COMMODITIES : Metals Rally as Bonds, Dollar Fall : Livestock, Grains Close Mixed in Light, Cautious Trading

From Associated Press

Precious metals futures prices rebounded Wednesday in response to weaker bond prices and a softer dollar, but analysts continued to predict that gold would soon return to its recent lows below $400 an ounce.

On other markets, energy futures rallied sharply, livestock and meat gained, grains and soybeans were mixed, and stock index futures retreated.

Gold for October delivery traded as high as $409 an ounce on New York’s Commodity Exchange and December gold hit $416 as traders interpreted lower bond prices and the weaker dollar as bullish signals for the precious metals.

But to chart-watching technical traders, those gold prices--the highest in three weeks--meant the market was overbought. The technicians sold, driving the December contract down to a close of $412.20, although the spot contract held up well, settling at $408.40.


Analyst Peter Cardillo of Josephthal & Co. in New York, said the bond and dollar weakness that precipitated Wednesday’s gold rush was largely based on expectations that the government would report a widening of the U.S. trade deficit in a report due out this morning.

Meanwhile, he said, the low inflation rate, ample gold supplies and other factors that led to the gold market’s collapse last month remain in place.

“I think the market is in an overbought condition and I think we’ll test the recent lows of $390 to $395" in the December contract, Cardillo said.

Gold settled $3.80 to $4.70 higher, with the contract for delivery in December at $412.20 an ounce; silver was 11.9 to 12 cents higher, with December at $6.395 an ounce.


Pork Bellies Higher

Cattle futures posted strong gains due to higher cash markets and indications of firmer demand for beef at the wholesale and retail levels, analysts said. Pork futures gained on spillover buying from the cattle pits.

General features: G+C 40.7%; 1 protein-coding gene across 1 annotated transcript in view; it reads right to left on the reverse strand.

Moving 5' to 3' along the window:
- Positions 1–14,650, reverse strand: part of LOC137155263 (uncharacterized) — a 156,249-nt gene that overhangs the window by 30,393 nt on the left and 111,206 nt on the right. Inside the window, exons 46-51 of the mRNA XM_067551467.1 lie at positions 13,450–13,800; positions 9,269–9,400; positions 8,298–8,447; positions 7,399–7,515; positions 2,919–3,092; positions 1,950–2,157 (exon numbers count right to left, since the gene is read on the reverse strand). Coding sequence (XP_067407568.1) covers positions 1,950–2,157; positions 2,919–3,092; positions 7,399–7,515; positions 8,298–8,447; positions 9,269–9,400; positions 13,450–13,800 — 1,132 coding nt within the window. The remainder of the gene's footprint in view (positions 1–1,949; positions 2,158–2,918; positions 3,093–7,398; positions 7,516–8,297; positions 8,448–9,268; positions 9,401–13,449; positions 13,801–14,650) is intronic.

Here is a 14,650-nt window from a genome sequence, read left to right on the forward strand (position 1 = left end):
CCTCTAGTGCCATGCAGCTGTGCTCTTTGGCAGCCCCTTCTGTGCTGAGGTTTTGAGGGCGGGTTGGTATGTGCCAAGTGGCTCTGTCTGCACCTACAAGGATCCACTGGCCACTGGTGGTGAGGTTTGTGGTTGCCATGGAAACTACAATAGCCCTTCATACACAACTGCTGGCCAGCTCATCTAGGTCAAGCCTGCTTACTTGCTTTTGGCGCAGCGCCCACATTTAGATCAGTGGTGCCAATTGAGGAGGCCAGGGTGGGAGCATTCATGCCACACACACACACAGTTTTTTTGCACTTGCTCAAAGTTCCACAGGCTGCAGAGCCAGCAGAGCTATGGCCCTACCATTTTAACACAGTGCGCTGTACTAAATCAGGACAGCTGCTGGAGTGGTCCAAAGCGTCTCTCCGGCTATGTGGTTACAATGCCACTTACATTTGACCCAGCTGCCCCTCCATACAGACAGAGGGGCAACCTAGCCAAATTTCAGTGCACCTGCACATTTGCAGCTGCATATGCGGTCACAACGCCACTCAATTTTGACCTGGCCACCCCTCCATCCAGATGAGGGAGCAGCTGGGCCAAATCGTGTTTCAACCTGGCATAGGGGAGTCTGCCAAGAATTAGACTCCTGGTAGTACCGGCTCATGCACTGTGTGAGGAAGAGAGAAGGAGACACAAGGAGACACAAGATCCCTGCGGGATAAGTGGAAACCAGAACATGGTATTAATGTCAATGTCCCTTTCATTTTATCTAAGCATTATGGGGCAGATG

Live cattle settled 0.25 cent to 1.02 cents higher, with October at 72.60 cents a pound; feeder cattle were 0.10 to 0.73 cent higher, with October at 81.75 cents a pound; hogs were 0.22 cent lower to 0.30 cent higher, with October at 40.30 cents a pound; frozen pork bellies were 0.05 to 0.17 cent higher, with February at 48.05 cents a pound.

Grain futures finished mostly higher while soybeans ended mostly lower on the Chicago Board of Trade in light, cautious trading ahead of the Agriculture Department’s revised crop production report.

The report, issued shortly after the close, pegged soybean production at 1.5 billion bushels and corn production at 4.55 billion bushels.

Both of those estimates were higher than the USDA’s September projections, reflecting better-than-expected yields from the ongoing harvest.

The numbers indicated that drought damage would result in a 35% reduction in the corn crop from last year’s 7.1 billion bushels and a 21% drop in soybean production from last year’s 1.9 billion bushels.

Analysts and traders said the report was slightly bearish for grain and soybean prices but they did not expect a major selloff.


“I wouldn’t be surprised if it ticks down and goes right back up,” said Walter Spilka, an analyst in New York with Smith Barney, Harris Upham & Co.

Wheat settled 0.25 cent lower to 2 cents higher, with December at $4.3475 a bushel; corn was 0.50 cent lower to 1.5 cents higher, with December at $2.9625 a bushel; oats were 1 cent to 2 cents higher, with December at $2.5675 a bushel; soybeans were 3.24 cents lower to 1 cent higher, with November at $7.9025 a bushel.

Stock index futures fell sharply on the Chicago Mercantile Exchange, where the contract for December delivery of stocks on the Standard & Poor’s 500 index settled 3.94 points lower at 273.99.